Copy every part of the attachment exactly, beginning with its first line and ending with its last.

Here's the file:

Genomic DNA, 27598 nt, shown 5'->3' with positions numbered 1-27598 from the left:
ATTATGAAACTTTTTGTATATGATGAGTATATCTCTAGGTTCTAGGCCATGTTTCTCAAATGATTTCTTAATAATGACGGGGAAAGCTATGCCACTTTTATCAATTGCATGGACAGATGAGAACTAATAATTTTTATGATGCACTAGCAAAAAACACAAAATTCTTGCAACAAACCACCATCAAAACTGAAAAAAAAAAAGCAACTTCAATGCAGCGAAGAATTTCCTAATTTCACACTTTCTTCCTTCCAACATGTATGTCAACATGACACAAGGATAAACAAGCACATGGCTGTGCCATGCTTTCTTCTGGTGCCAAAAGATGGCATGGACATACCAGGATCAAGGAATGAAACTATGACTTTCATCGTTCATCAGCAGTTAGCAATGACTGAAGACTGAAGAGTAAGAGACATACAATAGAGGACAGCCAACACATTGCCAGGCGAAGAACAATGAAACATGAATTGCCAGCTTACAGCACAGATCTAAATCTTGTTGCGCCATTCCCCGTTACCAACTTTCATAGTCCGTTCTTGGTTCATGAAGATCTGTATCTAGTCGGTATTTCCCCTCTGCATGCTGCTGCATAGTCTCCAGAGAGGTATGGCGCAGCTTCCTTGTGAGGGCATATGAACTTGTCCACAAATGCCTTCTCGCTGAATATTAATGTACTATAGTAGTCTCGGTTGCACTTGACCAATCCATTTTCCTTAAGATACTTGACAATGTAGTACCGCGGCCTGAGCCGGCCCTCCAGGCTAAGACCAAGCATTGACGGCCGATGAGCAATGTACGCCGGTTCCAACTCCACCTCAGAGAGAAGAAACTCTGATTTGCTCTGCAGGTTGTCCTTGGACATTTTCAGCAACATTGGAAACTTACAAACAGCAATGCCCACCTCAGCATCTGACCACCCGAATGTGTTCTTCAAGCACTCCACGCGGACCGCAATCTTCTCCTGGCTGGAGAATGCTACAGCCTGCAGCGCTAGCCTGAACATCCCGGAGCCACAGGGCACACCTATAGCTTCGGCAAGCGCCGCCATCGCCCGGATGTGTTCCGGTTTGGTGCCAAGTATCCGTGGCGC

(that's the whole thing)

Genomic DNA, 27598 nt, shown 5'->3' with positions numbered 1-27598 from the left:
ATTATGAAACTTTTTGTATATGATGAGTATATCTCTAGGTTCTAGGCCATGTTTCTCAAATGATTTCTTAATAATGACGGGGAAAGCTATGCCACTTTTATCAATTGCATGGACAGATGAGAACTAATAATTTTTATGATGCACTAGCAAAAAACACAAAATTCTTGCAACAAACCACCATCAAAACTGAAAAAAAAAAAGCAACTTCAATGCAGCGAAGAATTTCCTAATTTCACACTTTCTTCCTTCCAACATGTATGTCAACATGACACAAGGATAAACAAGCACATGGCTGTGCCATGCTTTCTTCTGGTGCCAAAAGATGGCATGGACATACCAGGATCAAGGAATGAAACTATGACTTTCATCGTTCATCAGCAGTTAGCAATGACTGAAGACTGAAGAGTAAGAGACATACAATAGAGGACAGCCAACACATTGCCAGGCGAAGAACAATGAAACATGAATTGCCAGCTTACAGCACAGATCTAAATCTTGTTGCGCCATTCCCCGTTACCAACTTTCATAGTCCGTTCTTGGTTCATGAAGATCTGTATCTAGTCGGTATTTCCCCTCTGCATGCTGCTGCATAGTCTCCAGAGAGGTATGGCGCAGCTTCCTTGTGAGGGCATATGAACTTGTCCACAAATGCCTTCTCGCTGAATATTAATGTACTATAGTAGTCTCGGTTGCACTTGACCAATCCATTTTCCTTAAGATACTTGACAATGTAGTACCGCGGCCTGAGCCGGCCCTCCAGGCTAAGACCAAGCATTGACGGCCGATGAGCAATGTACGCCGGTTCCAACTCCACCTCAGAGAGAAGAAACTCTGATTTGCTCTGCAGGTTGTCCTTGGACATTTTCAGCAACATTGGAAACTTACAAACAGCAATGCCCACCTCAGCATCTGACCACCCGAATGTGTTCTTCAAGCACTCCACGCGGACCGCAATCTTCTCCTGGCTGGAGAATGCTACAGCCTGCAGCGCTAGCCTGAACATCCCGGAGCCACAGGGCACACCTATAGCTTCGGCAAGCGCCGCCATCGCCCGGATGTGTTCCGGTTTGGTGCCAAGTATCCGTGGCGC